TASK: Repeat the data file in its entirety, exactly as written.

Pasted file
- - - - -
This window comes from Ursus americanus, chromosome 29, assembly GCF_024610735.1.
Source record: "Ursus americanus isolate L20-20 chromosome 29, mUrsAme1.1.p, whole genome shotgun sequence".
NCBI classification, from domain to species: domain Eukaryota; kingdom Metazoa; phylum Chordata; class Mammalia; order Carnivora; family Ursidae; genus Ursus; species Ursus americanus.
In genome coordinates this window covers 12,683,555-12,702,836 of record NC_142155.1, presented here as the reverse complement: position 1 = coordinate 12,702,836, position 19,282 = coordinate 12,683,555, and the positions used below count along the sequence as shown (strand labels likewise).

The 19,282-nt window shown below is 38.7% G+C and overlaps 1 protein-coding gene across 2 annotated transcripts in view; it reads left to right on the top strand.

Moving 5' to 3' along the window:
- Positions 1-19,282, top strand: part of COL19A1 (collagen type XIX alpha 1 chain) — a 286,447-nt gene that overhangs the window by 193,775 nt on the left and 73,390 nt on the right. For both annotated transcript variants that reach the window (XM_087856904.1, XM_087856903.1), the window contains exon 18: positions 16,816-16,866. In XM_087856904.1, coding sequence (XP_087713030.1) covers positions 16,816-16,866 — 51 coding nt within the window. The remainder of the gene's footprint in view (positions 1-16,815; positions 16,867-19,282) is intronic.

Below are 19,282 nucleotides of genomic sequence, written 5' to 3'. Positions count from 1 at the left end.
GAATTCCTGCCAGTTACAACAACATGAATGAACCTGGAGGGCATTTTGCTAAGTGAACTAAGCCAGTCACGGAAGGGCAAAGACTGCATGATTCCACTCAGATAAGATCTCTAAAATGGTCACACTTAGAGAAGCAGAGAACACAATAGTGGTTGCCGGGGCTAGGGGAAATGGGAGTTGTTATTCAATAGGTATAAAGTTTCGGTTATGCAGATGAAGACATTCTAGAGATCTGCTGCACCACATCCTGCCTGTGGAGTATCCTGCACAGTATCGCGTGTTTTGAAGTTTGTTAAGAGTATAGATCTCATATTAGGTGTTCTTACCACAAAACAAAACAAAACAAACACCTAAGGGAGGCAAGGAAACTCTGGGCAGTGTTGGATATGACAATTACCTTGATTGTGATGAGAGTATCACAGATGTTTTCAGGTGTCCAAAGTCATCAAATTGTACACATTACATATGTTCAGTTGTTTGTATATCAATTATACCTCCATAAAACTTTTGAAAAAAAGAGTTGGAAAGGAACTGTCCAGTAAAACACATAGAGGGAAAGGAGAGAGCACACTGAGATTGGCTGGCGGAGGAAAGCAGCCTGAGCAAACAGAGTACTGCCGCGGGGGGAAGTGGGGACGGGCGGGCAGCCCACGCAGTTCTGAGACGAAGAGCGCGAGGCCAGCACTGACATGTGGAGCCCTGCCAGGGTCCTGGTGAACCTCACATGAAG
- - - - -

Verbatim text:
This window comes from Ursus americanus, chromosome 29, assembly GCF_024610735.1.
Source record: "Ursus americanus isolate L20-20 chromosome 29, mUrsAme1.1.p, whole genome shotgun sequence".
NCBI classification, from domain to species: domain Eukaryota; kingdom Metazoa; phylum Chordata; class Mammalia; order Carnivora; family Ursidae; genus Ursus; species Ursus americanus.
In genome coordinates this window covers 12,683,555-12,702,836 of record NC_142155.1, presented here as the reverse complement: position 1 = coordinate 12,702,836, position 19,282 = coordinate 12,683,555, and the positions used below count along the sequence as shown (strand labels likewise).

The 19,282-nt window shown below is 38.7% G+C and overlaps 1 protein-coding gene across 2 annotated transcripts in view; it reads left to right on the top strand.

Moving 5' to 3' along the window:
- Positions 1-19,282, top strand: part of COL19A1 (collagen type XIX alpha 1 chain) — a 286,447-nt gene that overhangs the window by 193,775 nt on the left and 73,390 nt on the right. For both annotated transcript variants that reach the window (XM_087856904.1, XM_087856903.1), the window contains exon 18: positions 16,816-16,866. In XM_087856904.1, coding sequence (XP_087713030.1) covers positions 16,816-16,866 — 51 coding nt within the window. The remainder of the gene's footprint in view (positions 1-16,815; positions 16,867-19,282) is intronic.

Below are 19,282 nucleotides of genomic sequence, written 5' to 3'. Positions count from 1 at the left end.
GAATTCCTGCCAGTTACAACAACATGAATGAACCTGGAGGGCATTTTGCTAAGTGAACTAAGCCAGTCACGGAAGGGCAAAGACTGCATGATTCCACTCAGATAAGATCTCTAAAATGGTCACACTTAGAGAAGCAGAGAACACAATAGTGGTTGCCGGGGCTAGGGGAAATGGGAGTTGTTATTCAATAGGTATAAAGTTTCGGTTATGCAGATGAAGACATTCTAGAGATCTGCTGCACCACATCCTGCCTGTGGAGTATCCTGCACAGTATCGCGTGTTTTGAAGTTTGTTAAGAGTATAGATCTCATATTAGGTGTTCTTACCACAAAACAAAACAAAACAAACACCTAAGGGAGGCAAGGAAACTCTGGGCAGTGTTGGATATGACAATTACCTTGATTGTGATGAGAGTATCACAGATGTTTTCAGGTGTCCAAAGTCATCAAATTGTACACATTACATATGTTCAGTTGTTTGTATATCAATTATACCTCCATAAAACTTTTGAAAAAAAGAGTTGGAAAGGAACTGTCCAGTAAAACACATAGAGGGAAAGGAGAGAGCACACTGAGATTGGCTGGCGGAGGAAAGCAGCCTGAGCAAACAGAGTACTGCCGCGGGGGGAAGTGGGGACGGGCGGGCAGCCCACGCAGTTCTGAGACGAAGAGCGCGAGGCCAGCACTGACATGTGGAGCCCTGCCAGGGTCCTGGTGAACCTCACATGAAG